Yesterday I went to the dermatologist to have a worrisome spot on my arm checked out. It’s been around for a year, and being a self-diagnosed hypochondriac, I naturally had convinced myself that it was cancer and that because I had foolishly waited a year to see the doctor about it, the cancer had spread and my arm would have to be cut off.
The doctor took one look at the spot I had spent so much time worrying and obsessing about, and said, “Ah no, that’s just a little sun spot. I can zap it off your skin right now if it bothers you.” He reached into a drawer behind him.
With no time to gather my thoughts about the amputation I wasn’t going to need that day, I was now staring at a gun-like object pointed directly at the sun spot (which is really just a nice way to say age spot) I had grown accustomed to staring and obsessing over each day.
It didn’t seem right to treat this piece of my body so unceremoniously. I had watched it from its infancy as a tiny dot on my arm. I had noted its growth, watched it morph over time into something that gave me dread at the mere sight. How could the doctor expect me to so quickly part with this intruder on my body I had spent so much time with?
Seeing my hesitation, he prodded, “It’s really quick and no big deal. I’ll get rid of it right here.”
I took a deep breath, relented, and with no time for a proper goodbye, watched the doctor point the gun at my spot.
*ZAP* went the gun, and suddenly my arm was painfully stinging from the icy-hot steam. Now my arm looked like a curling iron had attacked it.
“Just treat it like a scab,” the doctor informed me, with no feeling for the little spot that was now forced away from existence. “The scab will be gone in a couple days. Anything else?”
Not realizing that two spots on my face were the same thing as the spot on my arm, I showed him my age spots. Not yet 30 years old, those two little spots that cropped up beneath my eyes a month or so ago have really been a sore sight for my eyes. I fully expected the doctor to prescribe a cream that would minimize the spots’ appearance.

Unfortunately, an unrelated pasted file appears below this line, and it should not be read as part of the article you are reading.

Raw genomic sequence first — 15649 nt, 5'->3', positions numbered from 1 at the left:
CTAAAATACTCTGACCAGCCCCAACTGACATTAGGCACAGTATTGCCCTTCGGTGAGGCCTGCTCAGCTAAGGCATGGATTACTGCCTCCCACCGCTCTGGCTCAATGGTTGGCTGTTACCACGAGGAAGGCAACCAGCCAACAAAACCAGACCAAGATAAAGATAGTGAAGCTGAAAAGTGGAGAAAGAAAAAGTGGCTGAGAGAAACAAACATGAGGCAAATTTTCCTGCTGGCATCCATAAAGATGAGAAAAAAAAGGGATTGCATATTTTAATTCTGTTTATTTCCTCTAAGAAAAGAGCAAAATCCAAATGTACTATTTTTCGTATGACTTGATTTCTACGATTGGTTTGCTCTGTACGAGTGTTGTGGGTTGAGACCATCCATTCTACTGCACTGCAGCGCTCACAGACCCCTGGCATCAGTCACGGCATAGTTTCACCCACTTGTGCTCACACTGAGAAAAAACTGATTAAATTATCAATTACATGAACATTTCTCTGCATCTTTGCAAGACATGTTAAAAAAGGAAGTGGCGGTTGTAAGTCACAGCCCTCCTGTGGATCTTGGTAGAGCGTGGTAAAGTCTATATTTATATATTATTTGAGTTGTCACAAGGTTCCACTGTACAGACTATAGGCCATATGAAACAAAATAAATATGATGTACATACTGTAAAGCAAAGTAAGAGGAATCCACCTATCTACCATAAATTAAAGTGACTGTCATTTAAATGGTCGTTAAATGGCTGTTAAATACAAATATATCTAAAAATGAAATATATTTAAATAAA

“Well, you can do a chemical peel for $95, or I can just zap them right now,” he said matter-of-factly, again with no feeling.
“Zap them right now?” I don’t know why this surprised me, with my arm still stinging, the gun still in plain sight, and the trigger-happy doctor still in the room.
“Yep, you’ll have bruises for a couple days in their place, but this gun will just zap them right off.”
I hated those spots, but again — change (even when it’s for the better) has never been something I embrace.
He held the gun closer while I hemmed and hawed, and finally I agreed. “I’ll have bruises?” I timidly asked.
“Yep, you’ll look like you’ve been beat up. You ready?”
I squeezed my eyes shut and again felt the sharp sting of the icy-hot steam. On my way out, I glanced in the mirror and saw that my once-faint age spots had been replaced with the appearance of curling iron burns. Now they were the most prominent feature on my face.
When my husband arrived home, he said nothing of my leopard spots, although I knew he had noticed them. I made it easy on him, and started the conversation.
He agreed with me that they were very noticeable, but he told me they made me look cute. We’ve had enough conversations that he knows I want the verdict of my appearance delivered straight-up. No sugar-coating; just tell it to me straight.
“Yeah, you look cute,” he insisted. “You look like football players with the eye paint underneath their eyes.”
This morning, I noted no change in the appearance of my cheeks’ war wounds, so of course I’m worried they’ll become permanent residents on my face.
Not to worry. I know that 1. my husband weirdly thinks I’m cute, and 2. I have a ready explanation for any curious people: I’m on my way to play football.